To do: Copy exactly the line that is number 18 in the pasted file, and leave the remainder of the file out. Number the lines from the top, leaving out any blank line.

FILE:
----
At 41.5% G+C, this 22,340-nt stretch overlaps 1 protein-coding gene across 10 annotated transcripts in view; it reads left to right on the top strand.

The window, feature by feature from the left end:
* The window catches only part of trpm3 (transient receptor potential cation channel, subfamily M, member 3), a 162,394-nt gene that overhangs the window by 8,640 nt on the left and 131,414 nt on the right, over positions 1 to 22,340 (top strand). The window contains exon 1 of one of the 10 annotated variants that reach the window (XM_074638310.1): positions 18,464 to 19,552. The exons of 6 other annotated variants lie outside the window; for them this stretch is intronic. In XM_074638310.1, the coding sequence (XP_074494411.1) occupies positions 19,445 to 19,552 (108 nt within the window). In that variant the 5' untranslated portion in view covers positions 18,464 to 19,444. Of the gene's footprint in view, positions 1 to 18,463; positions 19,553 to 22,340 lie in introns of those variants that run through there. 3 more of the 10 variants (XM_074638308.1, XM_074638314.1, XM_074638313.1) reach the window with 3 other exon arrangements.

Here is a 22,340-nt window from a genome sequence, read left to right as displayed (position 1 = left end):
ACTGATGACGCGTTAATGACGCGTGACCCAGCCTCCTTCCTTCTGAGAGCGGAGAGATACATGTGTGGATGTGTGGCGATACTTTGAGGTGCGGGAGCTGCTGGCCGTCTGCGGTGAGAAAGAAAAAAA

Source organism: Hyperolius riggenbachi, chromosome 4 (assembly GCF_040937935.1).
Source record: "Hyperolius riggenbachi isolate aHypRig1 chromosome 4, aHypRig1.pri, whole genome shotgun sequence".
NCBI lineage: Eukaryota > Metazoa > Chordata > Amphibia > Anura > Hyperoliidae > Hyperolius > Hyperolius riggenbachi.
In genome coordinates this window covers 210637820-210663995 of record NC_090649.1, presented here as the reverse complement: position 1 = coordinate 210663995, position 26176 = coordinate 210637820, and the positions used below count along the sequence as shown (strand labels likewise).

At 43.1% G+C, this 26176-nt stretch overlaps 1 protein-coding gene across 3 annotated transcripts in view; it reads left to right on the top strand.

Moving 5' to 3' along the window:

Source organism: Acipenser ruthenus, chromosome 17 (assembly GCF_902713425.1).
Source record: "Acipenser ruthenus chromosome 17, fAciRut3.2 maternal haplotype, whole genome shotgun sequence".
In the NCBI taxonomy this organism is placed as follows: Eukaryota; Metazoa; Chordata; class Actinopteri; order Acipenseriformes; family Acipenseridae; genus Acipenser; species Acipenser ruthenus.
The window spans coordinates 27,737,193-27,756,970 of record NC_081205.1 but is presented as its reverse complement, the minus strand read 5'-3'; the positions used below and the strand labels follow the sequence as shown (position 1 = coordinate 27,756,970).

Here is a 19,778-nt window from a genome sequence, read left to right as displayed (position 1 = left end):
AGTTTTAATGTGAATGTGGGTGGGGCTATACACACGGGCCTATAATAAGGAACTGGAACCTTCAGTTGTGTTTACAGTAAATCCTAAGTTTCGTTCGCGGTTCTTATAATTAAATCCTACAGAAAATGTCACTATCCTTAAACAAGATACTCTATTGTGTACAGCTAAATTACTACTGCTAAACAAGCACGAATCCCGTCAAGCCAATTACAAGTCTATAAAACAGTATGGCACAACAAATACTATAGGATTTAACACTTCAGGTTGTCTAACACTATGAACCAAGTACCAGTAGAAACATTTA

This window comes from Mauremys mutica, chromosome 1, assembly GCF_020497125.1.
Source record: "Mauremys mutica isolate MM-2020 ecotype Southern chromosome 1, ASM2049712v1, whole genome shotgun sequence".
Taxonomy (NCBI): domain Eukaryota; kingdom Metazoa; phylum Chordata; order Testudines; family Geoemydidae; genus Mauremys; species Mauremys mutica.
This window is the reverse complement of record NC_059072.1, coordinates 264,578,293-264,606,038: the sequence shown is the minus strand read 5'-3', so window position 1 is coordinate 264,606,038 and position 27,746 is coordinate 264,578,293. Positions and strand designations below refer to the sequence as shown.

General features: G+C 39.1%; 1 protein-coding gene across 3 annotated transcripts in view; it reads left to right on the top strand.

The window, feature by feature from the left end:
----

This window comes from Mauremys mutica, chromosome 1, assembly GCF_020497125.1.